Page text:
News / Economy

Cold Weather Sinks US Productivity but Trend Steady

Reuters
U.S. non-farm productivity fell at its fastest pace in a year in the first quarter as harsh winter weather restrained output, leading to a jump in labor-related production costs.

The drop in productivity, which mirrored a sharp decline in economic growth, is temporary and Federal Reserve officials are likely to shrug off the spike in labor costs, analysts said.

"Weather impacts are temporary, and as such, we should see productivity growth rebound substantially in the second quarter as economic growth strengthens," said Sam Bullard, a senior economist at Wells Fargo Securities in Charlotte, North Carolina.

Productivity declined at a 1.7 percent annual rate, the biggest drop since the first quarter of 2013, the Labor Department said on Wednesday.

Productivity, which measures hourly output per worker, advanced at a 2.3 percent pace in the fourth quarter and economists had expected it to fall at a rate of only 1.0 percent in the first three months of the year.

An unusually cold and snowy winter in large areas of the United States slammed output, which rose at a feeble 0.3 percent rate, braking sharply from the fourth-quarter's brisk 3.8 percent pace.

The decline in productivity was in tandem with an abrupt slowdown in economic growth in the first quarter.

Gross domestic product expanded at a 0.1 percent annual rate, the government said in its advance estimate last week, a slowdown from the fourth quarter's 2.6 percent rate.

However, subsequent data on March trade, factory orders and construction spending suggest the economy actually contracted in the first three months of the year.

Productivity Trend Steady

The trend in productivity, however, remains modestly up. Compared to the first quarter of 2013, productivity increased 1.4 percent. Workers put in more hours in the first quarter but with output falling that raised labor costs.

Unit labor costs, the price of labor per single unit of output, surged at a 4.2 percent rate after falling at a 0.4 percent rate in the fourth quarter. It was the biggest rise in unit labor costs since the fourth quarter of 2012.

Economists had expected unit labor costs to increase at a 2.6 percent rate. Despite the rise last quarter, there was little sign that wage inflation was igniting.

Unit labor costs rose only 0.9 percent compared to the first quarter of 2013.

"I am not seeing any firming trend in wages at this point," said Alan MacEachin, an economist at Navy Federal Credit Union in Vienna, Virginia. "I don't think we are going to see a firming in wages at least for a year. The market thinks the Fed will start to tighten [policy] mid to late 2015."

A government report last week showed labor costs increased at their slowest pace in more than two years in the first quarter. In addition, the closely watched employment report released last week showed wage growth was stagnant in March.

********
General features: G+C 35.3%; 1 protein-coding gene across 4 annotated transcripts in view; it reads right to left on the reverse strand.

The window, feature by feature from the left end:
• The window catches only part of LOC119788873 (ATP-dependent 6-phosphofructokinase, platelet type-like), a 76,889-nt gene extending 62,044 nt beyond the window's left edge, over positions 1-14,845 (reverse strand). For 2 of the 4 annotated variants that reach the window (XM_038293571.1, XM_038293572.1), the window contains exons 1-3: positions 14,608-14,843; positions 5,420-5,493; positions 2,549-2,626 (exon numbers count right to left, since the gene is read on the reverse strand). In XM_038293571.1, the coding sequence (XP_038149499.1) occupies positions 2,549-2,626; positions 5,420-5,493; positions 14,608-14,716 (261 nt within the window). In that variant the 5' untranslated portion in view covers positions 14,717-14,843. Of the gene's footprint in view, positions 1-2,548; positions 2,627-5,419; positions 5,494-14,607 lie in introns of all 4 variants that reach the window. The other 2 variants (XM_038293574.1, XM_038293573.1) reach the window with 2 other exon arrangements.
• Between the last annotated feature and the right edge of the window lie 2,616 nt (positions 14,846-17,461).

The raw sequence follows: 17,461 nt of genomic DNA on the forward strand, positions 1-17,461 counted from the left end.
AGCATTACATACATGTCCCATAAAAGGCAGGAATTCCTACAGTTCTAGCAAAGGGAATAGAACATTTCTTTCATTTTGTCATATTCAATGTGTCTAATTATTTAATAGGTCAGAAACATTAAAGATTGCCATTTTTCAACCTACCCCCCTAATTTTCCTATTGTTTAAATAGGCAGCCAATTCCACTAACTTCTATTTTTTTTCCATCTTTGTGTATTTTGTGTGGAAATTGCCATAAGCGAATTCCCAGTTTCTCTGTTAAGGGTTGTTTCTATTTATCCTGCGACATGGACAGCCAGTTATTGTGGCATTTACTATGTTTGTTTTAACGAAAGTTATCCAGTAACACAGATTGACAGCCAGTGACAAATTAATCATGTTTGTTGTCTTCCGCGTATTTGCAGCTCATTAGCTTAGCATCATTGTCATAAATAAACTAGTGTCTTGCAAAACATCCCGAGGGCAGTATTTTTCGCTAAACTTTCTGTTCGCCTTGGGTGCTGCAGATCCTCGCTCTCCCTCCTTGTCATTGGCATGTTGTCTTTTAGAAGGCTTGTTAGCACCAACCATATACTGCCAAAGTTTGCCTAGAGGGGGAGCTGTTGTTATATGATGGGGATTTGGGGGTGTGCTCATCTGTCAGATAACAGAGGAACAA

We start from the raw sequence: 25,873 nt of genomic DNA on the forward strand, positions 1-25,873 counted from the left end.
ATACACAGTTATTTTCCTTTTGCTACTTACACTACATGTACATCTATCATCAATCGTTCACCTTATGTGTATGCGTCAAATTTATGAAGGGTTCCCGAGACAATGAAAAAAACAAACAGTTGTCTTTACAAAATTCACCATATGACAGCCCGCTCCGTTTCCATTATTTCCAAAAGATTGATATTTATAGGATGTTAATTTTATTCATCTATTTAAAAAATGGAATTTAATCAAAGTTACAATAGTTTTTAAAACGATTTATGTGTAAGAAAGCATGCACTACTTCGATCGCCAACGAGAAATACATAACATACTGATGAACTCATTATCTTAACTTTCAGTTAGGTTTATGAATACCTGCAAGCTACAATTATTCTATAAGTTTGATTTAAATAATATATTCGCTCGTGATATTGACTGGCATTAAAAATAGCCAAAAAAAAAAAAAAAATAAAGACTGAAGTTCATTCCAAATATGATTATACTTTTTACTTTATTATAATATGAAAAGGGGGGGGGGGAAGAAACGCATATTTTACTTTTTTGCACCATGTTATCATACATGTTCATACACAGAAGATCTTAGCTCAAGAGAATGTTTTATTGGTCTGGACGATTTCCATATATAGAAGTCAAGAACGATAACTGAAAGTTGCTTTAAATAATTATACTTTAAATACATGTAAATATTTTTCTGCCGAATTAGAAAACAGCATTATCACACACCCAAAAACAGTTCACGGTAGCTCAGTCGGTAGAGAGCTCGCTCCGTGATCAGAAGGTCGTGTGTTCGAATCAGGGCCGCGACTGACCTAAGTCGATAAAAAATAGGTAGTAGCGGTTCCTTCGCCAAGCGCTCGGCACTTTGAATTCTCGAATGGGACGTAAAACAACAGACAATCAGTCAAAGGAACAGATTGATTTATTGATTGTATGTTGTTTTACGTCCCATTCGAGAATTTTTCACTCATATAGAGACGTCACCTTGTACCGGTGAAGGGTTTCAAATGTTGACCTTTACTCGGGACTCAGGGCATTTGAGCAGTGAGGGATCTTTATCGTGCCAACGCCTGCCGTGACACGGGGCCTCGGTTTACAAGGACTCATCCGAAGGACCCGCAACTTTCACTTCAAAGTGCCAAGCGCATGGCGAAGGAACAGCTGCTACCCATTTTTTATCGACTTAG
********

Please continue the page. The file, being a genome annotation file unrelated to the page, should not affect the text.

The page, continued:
Slack in the jobs market is suppressing wage inflation, keeping overall price pressures in the economy benign.

Though temporary, the drop in productivity and weak economic growth bode ill for hiring. Employers added 569,000 jobs in the first quarter.

Daniel Silver, an economist at JPMorgan in New York, said the combination of solid labor demand and weak GDP growth in first quarter probably will not be sustained.

You May Like

Video Claims to Show Shia Forces in Iraq Executing Sunni Boy

While not yet independently confirmed, brutal killing already has gotten attention of Islamic State followers on social media More

After Six Years, Little Change for Niger Delta's Former Militants

Nigerians who laid down arms in exchange for government amnesty subsidies fear program may end with upcoming presidential elections More

Vietnam Pushes for More Educated Drivers to Curb Road Deaths

Transportation officials hope that making a greater effort to get drivers to learn the rules of the road will reduce fatal crashes More

Featured Videos

Your JavaScript is turned off or you have an old version of Adobe's Flash Player. Get the latest Flash player.
NASA Spacecraft Approaches a Dwarf Planeti
X
George Putic
March 04, 2015 8:51 PM
NASA’s Dawn spacecraft will make history on Friday, March 6, when it becomes the first man-made object to orbit a dwarf planet named Ceres. It is located in the asteroid belt between Mars and Jupiter, almost 500 million kilometers from Earth. Among other objectives, Dawn will try to examine two mysterious bright white spots detected on the planet’s surface. VOA’s George Putic has more.
Video

Video NASA Spacecraft Approaches a Dwarf Planet

NASA’s Dawn spacecraft will make history on Friday, March 6, when it becomes the first man-made object to orbit a dwarf planet named Ceres. It is located in the asteroid belt between Mars and Jupiter, almost 500 million kilometers from Earth. Among other objectives, Dawn will try to examine two mysterious bright white spots detected on the planet’s surface. VOA’s George Putic has more.